Hey, maybe this economic collapse isn't so bad after all...

    Abercrombie and Bitch deserves to go out of business as well, selling $89 shirts made in China to a bunch of vapid bimbos.

  10. #10
    Vulture of The Western World Eric's Avatar
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    Quote Originally Posted by swamprat View Post
    Abercrombie and Bitch deserves to go out of business as well, selling $89 shirts made in China to a bunch of vapid bimbos.
    I have never set foot in one of these stores; I don't get the appeal. But what do I know.... I'm just a hate-filled old redneck who wears Dickies coveralls and camo pants!

  11. #11
    Senior Member Mase's Avatar
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    When I moved to Kalifornia in 2003 it was very clear the housing market was way overheated. I decided not to get caught up in that mess even though I badly needed the mortgage deduction for taxes. When I lived in San Diego in the 80's I did indeed buy a house, and sold it for enough to get something very nice in Wisconsin with 50% down. But, not this time. Decided to rent for awhile and wait it out.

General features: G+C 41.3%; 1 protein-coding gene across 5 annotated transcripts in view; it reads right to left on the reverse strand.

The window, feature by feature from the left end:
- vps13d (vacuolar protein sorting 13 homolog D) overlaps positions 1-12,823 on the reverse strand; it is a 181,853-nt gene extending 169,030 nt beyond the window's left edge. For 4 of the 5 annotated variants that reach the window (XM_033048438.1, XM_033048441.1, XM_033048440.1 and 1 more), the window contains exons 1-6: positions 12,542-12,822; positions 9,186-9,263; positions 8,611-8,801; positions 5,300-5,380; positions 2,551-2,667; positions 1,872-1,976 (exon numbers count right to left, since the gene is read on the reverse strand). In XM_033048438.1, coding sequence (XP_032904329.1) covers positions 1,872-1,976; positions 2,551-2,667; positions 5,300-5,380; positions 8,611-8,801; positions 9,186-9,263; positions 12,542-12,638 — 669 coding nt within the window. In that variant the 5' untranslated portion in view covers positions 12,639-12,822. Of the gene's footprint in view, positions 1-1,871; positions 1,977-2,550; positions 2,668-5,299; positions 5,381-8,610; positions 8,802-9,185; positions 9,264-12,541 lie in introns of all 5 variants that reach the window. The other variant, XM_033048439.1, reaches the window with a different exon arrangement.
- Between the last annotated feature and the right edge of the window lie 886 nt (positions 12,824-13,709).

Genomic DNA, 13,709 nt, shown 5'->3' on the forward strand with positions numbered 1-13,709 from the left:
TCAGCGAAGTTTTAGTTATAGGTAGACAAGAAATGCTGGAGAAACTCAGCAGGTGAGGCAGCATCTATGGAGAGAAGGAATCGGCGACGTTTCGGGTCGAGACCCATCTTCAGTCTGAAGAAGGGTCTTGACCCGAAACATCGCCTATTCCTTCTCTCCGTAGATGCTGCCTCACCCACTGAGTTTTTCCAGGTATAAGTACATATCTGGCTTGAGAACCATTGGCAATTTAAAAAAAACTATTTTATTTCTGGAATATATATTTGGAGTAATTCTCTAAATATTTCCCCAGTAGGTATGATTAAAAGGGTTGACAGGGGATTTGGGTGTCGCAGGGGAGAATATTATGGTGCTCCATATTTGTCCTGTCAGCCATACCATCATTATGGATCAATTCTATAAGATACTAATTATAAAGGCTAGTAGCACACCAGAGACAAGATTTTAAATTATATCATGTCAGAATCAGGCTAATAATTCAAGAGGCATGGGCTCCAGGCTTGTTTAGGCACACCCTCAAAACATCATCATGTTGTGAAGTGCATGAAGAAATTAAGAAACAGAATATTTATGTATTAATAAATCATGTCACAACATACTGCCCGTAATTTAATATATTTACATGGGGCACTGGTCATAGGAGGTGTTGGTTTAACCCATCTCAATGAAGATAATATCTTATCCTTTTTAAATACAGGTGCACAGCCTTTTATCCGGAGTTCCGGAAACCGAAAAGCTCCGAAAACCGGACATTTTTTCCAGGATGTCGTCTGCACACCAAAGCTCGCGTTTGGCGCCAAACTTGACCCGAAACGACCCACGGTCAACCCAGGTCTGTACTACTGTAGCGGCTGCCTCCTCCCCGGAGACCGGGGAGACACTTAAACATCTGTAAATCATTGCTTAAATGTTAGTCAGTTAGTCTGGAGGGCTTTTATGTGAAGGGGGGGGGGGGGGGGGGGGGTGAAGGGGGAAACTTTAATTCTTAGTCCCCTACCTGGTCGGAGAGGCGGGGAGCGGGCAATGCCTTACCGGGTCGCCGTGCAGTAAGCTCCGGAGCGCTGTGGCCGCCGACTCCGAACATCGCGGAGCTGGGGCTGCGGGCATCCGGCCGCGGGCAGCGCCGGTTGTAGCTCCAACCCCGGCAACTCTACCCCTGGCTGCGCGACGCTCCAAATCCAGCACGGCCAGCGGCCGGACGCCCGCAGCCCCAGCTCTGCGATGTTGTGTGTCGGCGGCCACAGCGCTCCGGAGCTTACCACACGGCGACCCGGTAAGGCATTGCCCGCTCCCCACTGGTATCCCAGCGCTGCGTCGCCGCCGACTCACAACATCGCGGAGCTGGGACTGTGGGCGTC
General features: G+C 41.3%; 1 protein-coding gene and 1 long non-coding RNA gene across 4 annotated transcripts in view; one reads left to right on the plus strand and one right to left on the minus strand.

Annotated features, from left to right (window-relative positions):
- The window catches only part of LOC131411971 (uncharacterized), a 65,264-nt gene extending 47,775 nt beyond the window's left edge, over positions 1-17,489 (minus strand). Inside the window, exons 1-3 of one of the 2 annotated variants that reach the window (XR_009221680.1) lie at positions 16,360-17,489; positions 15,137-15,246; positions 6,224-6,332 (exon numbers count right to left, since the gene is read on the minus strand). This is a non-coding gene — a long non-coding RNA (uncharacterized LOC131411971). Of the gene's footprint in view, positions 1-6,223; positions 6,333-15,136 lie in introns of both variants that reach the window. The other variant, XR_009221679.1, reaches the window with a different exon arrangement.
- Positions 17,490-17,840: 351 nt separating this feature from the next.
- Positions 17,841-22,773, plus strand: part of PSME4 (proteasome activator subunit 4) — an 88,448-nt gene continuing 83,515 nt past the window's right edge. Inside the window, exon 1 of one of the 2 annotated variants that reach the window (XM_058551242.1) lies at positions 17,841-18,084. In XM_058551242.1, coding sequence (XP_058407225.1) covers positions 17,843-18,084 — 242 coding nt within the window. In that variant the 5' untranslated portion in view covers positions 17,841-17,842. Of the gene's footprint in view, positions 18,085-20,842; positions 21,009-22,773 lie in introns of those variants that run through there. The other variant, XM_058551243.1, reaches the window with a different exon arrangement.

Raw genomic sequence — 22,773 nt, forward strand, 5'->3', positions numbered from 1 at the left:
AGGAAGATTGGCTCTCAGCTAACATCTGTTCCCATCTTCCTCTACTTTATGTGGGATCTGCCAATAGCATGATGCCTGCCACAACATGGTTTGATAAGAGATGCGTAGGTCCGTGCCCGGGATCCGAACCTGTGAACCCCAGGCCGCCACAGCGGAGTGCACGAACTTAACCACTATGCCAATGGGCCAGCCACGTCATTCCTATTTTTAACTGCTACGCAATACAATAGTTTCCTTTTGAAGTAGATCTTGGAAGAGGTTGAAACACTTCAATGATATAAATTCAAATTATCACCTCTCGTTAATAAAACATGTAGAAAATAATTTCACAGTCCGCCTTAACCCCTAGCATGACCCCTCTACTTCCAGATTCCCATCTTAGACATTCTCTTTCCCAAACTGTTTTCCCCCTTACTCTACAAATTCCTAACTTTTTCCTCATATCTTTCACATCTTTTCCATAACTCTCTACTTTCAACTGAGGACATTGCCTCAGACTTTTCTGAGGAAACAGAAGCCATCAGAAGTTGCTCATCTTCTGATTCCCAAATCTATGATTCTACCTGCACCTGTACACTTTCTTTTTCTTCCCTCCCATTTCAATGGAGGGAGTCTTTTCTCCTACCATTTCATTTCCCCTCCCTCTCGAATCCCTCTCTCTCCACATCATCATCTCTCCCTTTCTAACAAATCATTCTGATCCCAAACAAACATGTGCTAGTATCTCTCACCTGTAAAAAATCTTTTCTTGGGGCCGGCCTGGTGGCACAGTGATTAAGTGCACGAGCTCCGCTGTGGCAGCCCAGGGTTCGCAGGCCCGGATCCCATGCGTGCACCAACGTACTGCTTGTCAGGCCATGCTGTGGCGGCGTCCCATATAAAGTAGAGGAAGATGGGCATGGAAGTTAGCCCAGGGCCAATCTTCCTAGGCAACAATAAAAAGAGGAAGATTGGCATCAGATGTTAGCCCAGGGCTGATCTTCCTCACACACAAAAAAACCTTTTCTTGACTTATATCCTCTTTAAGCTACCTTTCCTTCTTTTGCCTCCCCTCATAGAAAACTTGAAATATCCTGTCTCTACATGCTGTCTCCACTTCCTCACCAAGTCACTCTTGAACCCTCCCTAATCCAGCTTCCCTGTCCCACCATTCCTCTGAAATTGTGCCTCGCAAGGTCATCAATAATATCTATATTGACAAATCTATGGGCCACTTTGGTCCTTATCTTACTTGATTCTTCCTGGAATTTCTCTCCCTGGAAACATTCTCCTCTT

Good decision. If I had gone the other way I am sure I would be way upside down now with no way out.

    One of the places I looked at in 2003 was a 1-bedroom condo in a senior complex. Tiny, about 1000 SF, $150.000. They are now going for under $100k when they sell at all. Maybe time to buy. Single family homes in a so-so neighborhood are still over $400k.
    Last edited by Mase; 08-27-2010 at 03:56 PM.